Can We Remove the Stigma of Asking for Help from Our Culture?

5 Causes of What Makes it Hard to Ask for Help

I am the classic guy who struggles with asking for help. Thank goodness for GPS maps! Seriously though, as I age I have gotten better. These days I readily admit I need help from time to time.

What Causes the Stigma

Even though we joke about men refusing to ask for directions, a stigma really is attached to asking for help. I can think of a few reasons why it exists:

  • Shame. In the work I do with lower income families, it is very common for a person to ask if we can do work on their property without the neighbors knowing. Their question is laden with shame.
  • Failure. As a foster care and adoptive parent, I have seen many foster families struggle to the point of burn out. Why? They don’t have an adequate support system around them. Maybe they think that if they ask for help it communicates failure to fulfill their commitment to foster.

  • Self-sufficiency. I’m not sure if this is cultural or not, but we Americans are taught that “if it’s going to get done, it’s up to me”. Really, I don’t think it was quite like that a few generations ago. Think about the whole idea of a barn raising. Communities used to work together to get things done.
  • Sense of uniqueness. One of the subtle lies we believe. If we have a need, struggle, or challenge, we think we are the only ones dealing with it.
  • Pride. Closely related to self-sufficiency, but even a deeper issue. Pride tends to not only not ask for help, but it also works to cover up any thing that resembles a need.

No regard for race, creed, or income

I find the negative stigma attached to asking for help affects any person or family regardless of their economic status, age, race, etc. How often do we hear the reply, “No I am good.” when a person is asked if they need some help?

The stigma associated to asking for help whispers the lie that if we ask for help people will look down on us. They will think we are a drag on society; a disappointment; a failure. We couldn’t do “it” on our own, so we had to ask for help.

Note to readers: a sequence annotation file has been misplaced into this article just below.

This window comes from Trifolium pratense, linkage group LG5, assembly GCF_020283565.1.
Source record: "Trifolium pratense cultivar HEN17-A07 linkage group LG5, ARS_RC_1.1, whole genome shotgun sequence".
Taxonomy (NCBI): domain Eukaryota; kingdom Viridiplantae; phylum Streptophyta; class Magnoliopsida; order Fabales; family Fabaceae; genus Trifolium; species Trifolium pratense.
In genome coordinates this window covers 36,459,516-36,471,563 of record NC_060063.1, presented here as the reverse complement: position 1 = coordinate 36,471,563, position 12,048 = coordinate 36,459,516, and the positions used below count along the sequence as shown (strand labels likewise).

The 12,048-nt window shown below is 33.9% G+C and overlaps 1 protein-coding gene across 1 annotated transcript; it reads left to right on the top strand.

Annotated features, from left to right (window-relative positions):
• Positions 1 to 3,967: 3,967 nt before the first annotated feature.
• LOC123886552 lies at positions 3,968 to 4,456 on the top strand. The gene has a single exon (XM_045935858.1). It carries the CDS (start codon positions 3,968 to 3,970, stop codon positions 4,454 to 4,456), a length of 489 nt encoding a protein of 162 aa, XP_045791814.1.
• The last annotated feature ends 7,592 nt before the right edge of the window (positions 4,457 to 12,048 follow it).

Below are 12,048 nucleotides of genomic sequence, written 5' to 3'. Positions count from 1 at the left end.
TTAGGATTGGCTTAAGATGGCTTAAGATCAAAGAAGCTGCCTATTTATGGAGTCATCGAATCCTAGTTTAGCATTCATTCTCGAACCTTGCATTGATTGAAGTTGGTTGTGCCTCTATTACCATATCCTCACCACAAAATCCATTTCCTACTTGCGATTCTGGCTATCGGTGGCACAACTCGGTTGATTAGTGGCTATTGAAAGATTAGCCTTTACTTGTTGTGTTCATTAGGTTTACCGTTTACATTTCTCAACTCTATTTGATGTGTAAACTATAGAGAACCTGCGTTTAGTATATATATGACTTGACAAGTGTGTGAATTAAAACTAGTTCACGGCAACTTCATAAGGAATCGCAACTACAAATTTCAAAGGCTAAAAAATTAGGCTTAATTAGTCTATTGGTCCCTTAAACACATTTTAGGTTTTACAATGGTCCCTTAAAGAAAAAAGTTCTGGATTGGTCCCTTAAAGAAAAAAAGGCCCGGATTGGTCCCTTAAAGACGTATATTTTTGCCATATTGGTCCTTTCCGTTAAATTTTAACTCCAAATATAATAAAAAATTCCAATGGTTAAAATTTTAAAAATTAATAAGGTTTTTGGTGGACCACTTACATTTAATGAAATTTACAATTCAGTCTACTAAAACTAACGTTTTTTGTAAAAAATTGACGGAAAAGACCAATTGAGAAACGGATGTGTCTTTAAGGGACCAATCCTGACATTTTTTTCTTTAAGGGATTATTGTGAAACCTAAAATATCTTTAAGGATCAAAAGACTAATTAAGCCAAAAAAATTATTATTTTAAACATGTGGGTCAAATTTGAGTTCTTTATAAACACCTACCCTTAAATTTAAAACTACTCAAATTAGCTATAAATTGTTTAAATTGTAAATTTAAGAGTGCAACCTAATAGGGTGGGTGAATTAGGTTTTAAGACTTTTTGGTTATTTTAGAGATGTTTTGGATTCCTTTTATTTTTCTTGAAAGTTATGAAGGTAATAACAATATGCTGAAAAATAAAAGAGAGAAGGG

The “it” can include our parenting, our marriage, our ability to have enough to make ends meet, and so on.

Life is hard!

The fact is…life is hard. Life doesn’t discriminate. Doing family is hard. Earning a living is hard. Dealing with disappointment is hard. Struggling with failing health is hard.

Yet we act as if no one will understand our struggle.

Can We Remove the Stigma?

The things listed above paralyze us when we need help. Often, even if we want help, the stigma attached to it makes nearly impossible to do the asking.

Then when we see signs that a person or family is struggling, we often take the approach of, “I don’t want to intrude” or “I don’t want to get involved in someone’s else’s problem”.

We see a young mom obviously overwhelmed not paying adequate attention to her children, maybe even leaving them alone for a moment to get something done.

Or, a neighbor’s yard goes unkept for several weeks possibly not because of laziness, but a family issue.

The young woman and neighbor might not even think to ask for help because of the engrained stigma.

Sadly what do we often do?

We call the child protective services to check into the observed neglect by the young mother.

We call the home owner’s association or city to report the neighbor with the knee-high grass who is driving down my property value.

What if instead we simply offered help?

“I can watch your kids for a few minutes while you run into the store”. “I noticed your grass getting tall. I don’t mind mowing your yard when I mow mine if that will help”.

I know, that means risking someone telling us to stay out of their business or getting right into the messiness of it.

But, if we are ever going to remove the stigma of asking for help, we need to get better at offering help.

Compassion doesn’t mean seeing a need and feeling bad about it. It means seeing a need and doing something about it.The Art of Neighboring
Every child and every parent (every person) should know that whenever they have reason to celebrate, worry, or grieve, someone will notice, and someone will care.Strong Communities

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I am a longtime Austinite. Married my beautiful wife over 25 years ago. Adopted our son September 2012. Currently a writer and loving it. Previous jobs and careers include project management, missionary, and pastor. I enjoy sports (both watching and playing), traveling, reading, digging in dirt and hanging with my friends and family.

Please note: I reserve the right to delete comments that are offensive or off-topic.

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2 thoughts on “Can We Remove the Stigma of Asking for Help from Our Culture?

  1. Great post Kenny. This is such a huge issue with so many and I think your words hit the big reasons. Our culture so often tells us (especially men) that we should just say “I got this” and march on. We project an image of weakness on a response of “I am hurting and could use some help”.

    My prayer is frequently that those in pain would have friends and family they could invite into their journey and that others would be sensitive to those around them and see them the way that Jesus sees them and love with actions and not just words or positive thoughts.